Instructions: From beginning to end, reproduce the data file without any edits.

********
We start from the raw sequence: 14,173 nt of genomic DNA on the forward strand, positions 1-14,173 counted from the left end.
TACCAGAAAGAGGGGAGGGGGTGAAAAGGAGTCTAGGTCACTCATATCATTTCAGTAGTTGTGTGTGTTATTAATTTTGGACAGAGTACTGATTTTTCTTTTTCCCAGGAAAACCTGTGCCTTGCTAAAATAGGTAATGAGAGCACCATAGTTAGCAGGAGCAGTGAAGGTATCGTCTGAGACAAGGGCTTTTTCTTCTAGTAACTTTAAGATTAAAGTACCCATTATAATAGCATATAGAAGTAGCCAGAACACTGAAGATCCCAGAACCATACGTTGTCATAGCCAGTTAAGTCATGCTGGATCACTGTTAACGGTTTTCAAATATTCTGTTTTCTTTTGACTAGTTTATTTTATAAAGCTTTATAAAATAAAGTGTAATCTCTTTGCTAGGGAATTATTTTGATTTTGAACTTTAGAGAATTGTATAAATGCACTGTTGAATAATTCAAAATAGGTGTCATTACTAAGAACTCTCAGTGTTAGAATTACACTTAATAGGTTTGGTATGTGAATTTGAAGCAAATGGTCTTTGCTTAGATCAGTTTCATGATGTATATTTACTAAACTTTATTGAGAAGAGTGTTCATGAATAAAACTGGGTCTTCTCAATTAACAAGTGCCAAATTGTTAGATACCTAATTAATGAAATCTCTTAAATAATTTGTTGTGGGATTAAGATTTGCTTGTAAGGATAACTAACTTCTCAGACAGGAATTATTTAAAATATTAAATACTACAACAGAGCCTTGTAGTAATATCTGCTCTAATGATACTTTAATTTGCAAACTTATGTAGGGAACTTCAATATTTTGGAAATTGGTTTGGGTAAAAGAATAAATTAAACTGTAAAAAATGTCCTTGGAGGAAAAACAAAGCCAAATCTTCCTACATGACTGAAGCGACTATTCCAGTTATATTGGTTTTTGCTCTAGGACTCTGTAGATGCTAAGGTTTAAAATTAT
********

We start from the raw sequence: 14,173 nt of genomic DNA on the forward strand, positions 1-14,173 counted from the left end.
TACCAGAAAGAGGGGAGGGGGTGAAAAGGAGTCTAGGTCACTCATATCATTTCAGTAGTTGTGTGTGTTATTAATTTTGGACAGAGTACTGATTTTTCTTTTTCCCAGGAAAACCTGTGCCTTGCTAAAATAGGTAATGAGAGCACCATAGTTAGCAGGAGCAGTGAAGGTATCGTCTGAGACAAGGGCTTTTTCTTCTAGTAACTTTAAGATTAAAGTACCCATTATAATAGCATATAGAAGTAGCCAGAACACTGAAGATCCCAGAACCATACGTTGTCATAGCCAGTTAAGTCATGCTGGATCACTGTTAACGGTTTTCAAATATTCTGTTTTCTTTTGACTAGTTTATTTTATAAAGCTTTATAAAATAAAGTGTAATCTCTTTGCTAGGGAATTATTTTGATTTTGAACTTTAGAGAATTGTATAAATGCACTGTTGAATAATTCAAAATAGGTGTCATTACTAAGAACTCTCAGTGTTAGAATTACACTTAATAGGTTTGGTATGTGAATTTGAAGCAAATGGTCTTTGCTTAGATCAGTTTCATGATGTATATTTACTAAACTTTATTGAGAAGAGTGTTCATGAATAAAACTGGGTCTTCTCAATTAACAAGTGCCAAATTGTTAGATACCTAATTAATGAAATCTCTTAAATAATTTGTTGTGGGATTAAGATTTGCTTGTAAGGATAACTAACTTCTCAGACAGGAATTATTTAAAATATTAAATACTACAACAGAGCCTTGTAGTAATATCTGCTCTAATGATACTTTAATTTGCAAACTTATGTAGGGAACTTCAATATTTTGGAAATTGGTTTGGGTAAAAGAATAAATTAAACTGTAAAAAATGTCCTTGGAGGAAAAACAAAGCCAAATCTTCCTACATGACTGAAGCGACTATTCCAGTTATATTGGTTTTTGCTCTAGGACTCTGTAGATGCTAAGGTTTAAAATTAT